The cost of torture…

   Dec 15, 2014

 iPolitics – Kristie Smith
Canada’s torture inquiries cost PCO, CSIS more than $31.6M 

Canada has been on the periphery of the torture scene and it has cost over $31 million, not counting commission or compensation for people wrongly implicated in terrorism.  The numbers come from the Privy Council and are admittedly incomplete.  Foreign Affairs, Justice and Defence did not release numbers saying the numbers “would require an extensive manual search of records.”   Related article: Globe and Mail – Tabatha Southey   –  Memo to the CIA: You guys are monsters, period   Related article: Globe and Mail  – Doug Saunders   From secrecy to transparency

 Toronto Star – Francine Kopun
Organized retail crime taking off in Canada 

Sophisticated organized retail crime is costing businesses $4.67 billion a year, costing consumers about 20% of the purchase price of what they buy.  “Booster skirts,” distractions, specially lined loot bags, specialty clothing, even fake babies, all form part of the scam, often practiced in shops near busy highways.

 Toronto Star – Tony Burman
For Syrian refugees, it’s shame Canada 

he Canadian performance on the question of Syrian refugees in the face of its commitments seems poor at best.  The Syrian situation is a huge refugee crisis in which Canada agreed to take 1300 but in fact took only 200.  Further, it would seem that the government has defined criteria for those minority faith based refugees – Christian as opposed to Muslim.  Critics say that the federal government is engaging in misleading and evasive information about its action and policy.     Related article: Toronto Star Atkinson Series – The Politics of Compassion

 Globe and Mail – Josh Wingrove
Official response to Ashley Smith case sidesteps most prison proposals 

The response to the 104 recommendations from the Ashley Smith homicide inquest was released on Thursday but does not answer specifically any of the recs.  Instead, the response was grouped into themes as previously announced by Minister Blaney.  Nor is there any indication of which recs Corrections Canada has accepted and which it rejected.  Ms Jennifer Oades, recently retired CSC Deputy Commissioner for Women, put the matter bluntly:  “That’s the government of the day, certainly, not wanting to make anything as transparent as they keep saying they would like it to be.”    One rec clearly rejected is the limit on the use of segregation.    Related article: Globe and Mail Editorial (Dec 12, 2014)   Corrections Canada is sentenced to fail, again and again    Related article:  Globe and Mail – Coralee Smith   The prison system failed my daughter. Ashley’s ordeal will be repeated  – Emma Loop, Ottawa Citizen
Documents show fearful prisoners are postponing parole reviews  

Mary Campbell, now retired, was director general of corrections and criminal justice at the Department of Public Safety for 10 years.  She says that there has been a significant increase in the practice of postponement for parole hearings, which means that the inmates are serving longer time and as they approached mandatory release or sentence expiry are less under the influence of the justice system in any post-release.   The parole board is reporting a 45% increase in requests for review postponement.  A denial means that the review must then wait a further two years.  But the postponements also mean higher and needless costs. – Jordan Press, Ottawa Citizen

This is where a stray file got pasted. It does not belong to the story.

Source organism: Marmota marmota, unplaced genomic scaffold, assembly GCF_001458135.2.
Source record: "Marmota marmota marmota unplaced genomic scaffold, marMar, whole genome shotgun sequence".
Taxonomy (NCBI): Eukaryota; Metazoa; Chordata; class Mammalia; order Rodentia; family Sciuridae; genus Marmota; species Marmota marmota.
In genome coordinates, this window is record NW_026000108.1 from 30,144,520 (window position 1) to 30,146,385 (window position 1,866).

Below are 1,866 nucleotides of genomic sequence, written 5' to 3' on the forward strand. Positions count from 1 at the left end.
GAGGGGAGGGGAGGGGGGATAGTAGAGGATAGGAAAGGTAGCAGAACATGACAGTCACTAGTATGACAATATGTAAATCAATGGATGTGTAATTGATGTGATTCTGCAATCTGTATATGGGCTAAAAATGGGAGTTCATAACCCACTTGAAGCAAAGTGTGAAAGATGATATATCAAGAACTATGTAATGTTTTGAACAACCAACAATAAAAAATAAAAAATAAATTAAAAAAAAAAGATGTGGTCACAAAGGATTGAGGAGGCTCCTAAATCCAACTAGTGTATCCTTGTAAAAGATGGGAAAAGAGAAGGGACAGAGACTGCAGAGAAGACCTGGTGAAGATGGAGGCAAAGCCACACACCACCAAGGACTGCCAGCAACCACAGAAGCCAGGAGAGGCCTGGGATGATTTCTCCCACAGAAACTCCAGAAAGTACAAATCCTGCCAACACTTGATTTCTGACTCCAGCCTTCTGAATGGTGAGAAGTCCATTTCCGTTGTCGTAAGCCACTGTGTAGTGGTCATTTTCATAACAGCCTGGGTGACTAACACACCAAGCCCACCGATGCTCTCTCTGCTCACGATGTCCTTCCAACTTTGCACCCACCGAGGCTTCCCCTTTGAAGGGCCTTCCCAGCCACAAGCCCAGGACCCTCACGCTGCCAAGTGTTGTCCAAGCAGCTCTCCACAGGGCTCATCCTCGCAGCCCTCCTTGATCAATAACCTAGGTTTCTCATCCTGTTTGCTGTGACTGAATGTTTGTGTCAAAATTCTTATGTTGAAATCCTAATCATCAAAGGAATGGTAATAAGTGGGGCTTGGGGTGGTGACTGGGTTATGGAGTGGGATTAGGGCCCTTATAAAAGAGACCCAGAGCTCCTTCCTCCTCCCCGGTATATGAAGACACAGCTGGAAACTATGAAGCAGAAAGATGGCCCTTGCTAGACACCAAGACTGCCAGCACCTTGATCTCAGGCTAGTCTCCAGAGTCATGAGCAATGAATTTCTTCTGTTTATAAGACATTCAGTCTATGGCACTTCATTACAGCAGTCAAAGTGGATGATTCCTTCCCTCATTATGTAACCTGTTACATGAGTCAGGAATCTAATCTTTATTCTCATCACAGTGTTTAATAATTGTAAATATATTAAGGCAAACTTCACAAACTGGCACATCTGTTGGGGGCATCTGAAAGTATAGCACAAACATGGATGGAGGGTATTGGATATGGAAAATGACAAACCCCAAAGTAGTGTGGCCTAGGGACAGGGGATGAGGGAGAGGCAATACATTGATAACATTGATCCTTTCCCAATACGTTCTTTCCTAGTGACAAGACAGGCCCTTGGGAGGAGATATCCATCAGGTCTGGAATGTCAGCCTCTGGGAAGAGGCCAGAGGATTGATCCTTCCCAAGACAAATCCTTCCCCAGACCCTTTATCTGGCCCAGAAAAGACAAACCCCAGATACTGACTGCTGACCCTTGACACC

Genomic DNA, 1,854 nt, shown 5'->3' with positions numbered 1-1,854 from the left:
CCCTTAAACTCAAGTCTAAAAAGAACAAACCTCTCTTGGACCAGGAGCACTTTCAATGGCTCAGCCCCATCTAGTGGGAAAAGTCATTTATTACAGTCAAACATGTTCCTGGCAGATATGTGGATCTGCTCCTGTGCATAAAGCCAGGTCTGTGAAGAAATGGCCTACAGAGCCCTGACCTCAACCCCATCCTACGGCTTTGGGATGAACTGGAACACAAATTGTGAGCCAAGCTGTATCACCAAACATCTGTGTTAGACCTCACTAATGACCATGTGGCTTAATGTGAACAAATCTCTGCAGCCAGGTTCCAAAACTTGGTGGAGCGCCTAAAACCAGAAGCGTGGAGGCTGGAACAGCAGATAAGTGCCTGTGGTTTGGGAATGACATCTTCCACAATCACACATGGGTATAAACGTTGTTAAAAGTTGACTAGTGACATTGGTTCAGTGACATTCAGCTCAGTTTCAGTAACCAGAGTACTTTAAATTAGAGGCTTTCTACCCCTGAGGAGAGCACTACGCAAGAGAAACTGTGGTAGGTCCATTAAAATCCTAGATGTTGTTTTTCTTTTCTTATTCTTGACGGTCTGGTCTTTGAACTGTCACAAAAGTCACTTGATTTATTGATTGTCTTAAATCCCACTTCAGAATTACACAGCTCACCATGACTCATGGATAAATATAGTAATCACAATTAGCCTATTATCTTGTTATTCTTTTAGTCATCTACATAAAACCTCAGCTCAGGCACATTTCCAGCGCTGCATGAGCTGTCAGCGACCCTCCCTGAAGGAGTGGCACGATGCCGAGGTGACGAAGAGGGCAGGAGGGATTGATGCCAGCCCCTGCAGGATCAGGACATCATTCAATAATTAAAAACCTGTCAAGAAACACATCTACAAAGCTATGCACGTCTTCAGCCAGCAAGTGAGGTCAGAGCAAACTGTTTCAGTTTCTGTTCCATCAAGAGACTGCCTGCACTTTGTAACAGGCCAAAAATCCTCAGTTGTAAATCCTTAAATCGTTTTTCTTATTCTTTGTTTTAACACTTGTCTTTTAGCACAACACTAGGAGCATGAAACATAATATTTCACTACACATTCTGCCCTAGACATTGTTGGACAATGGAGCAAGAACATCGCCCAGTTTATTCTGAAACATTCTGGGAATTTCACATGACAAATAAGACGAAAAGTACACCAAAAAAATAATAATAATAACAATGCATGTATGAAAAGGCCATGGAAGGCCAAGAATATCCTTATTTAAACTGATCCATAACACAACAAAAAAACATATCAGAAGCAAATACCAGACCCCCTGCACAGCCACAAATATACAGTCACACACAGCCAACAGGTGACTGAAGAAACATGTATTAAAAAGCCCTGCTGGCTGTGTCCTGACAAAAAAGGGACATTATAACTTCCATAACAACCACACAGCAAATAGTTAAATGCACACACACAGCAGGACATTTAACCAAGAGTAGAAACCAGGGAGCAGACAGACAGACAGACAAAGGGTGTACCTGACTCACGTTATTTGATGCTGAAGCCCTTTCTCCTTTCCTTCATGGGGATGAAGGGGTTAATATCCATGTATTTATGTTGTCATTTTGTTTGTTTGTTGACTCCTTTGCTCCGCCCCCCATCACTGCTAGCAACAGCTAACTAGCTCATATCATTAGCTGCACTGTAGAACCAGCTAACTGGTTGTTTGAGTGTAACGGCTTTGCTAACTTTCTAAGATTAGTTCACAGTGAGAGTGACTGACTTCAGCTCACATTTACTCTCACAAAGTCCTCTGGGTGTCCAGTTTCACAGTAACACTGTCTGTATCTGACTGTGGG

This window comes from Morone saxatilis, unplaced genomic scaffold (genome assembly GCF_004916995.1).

Q and A: George Baker talks Criminal Code, prostitution and Dick Tracy comics  

Baker was a MP for 29 years and then became a senator for the last 11 years.  Baker has an interesting description of how government  fails to address the constitutionality of the legislation and even passes legislation already rejected by the Supreme Court.  The system is broken, says Baker.  A further problem is the failure to revise the legislation by withdrawing antiquated aspects – such as Dick Tracy comics.  The huge growth in the use of private members bills to by-pass the scrutiny is also problematic.

 Toronto Star – Alex Boutlier
Ottawa’s advertising contracts reach nearly $500 million over past five years 

What keeps the wheels of government turning?  $500 million worth of advertizing, $93.2 million in 2013-2014 alone for advertizing, media buys, and ad placements.  Television and internet ads seem to take the bulk of the spending.  Critics are enraged about that kind of spending which  blurs the line between legitimate government spending and informing, and political messaging.

 National Newswatch – Canadian Press
Some facts about Canada’s overhauled medical marijuana system 

The article attempts to look at the facts – just the facts – around the use of medical marijuana and efforts to change the practices.  The report is based on Health Canada reports and compares the old system with the revisions.    Related article:  National Newswatch: Canadian Press  Key dates in the evolution of Canadian attitudes, laws regarding marijuana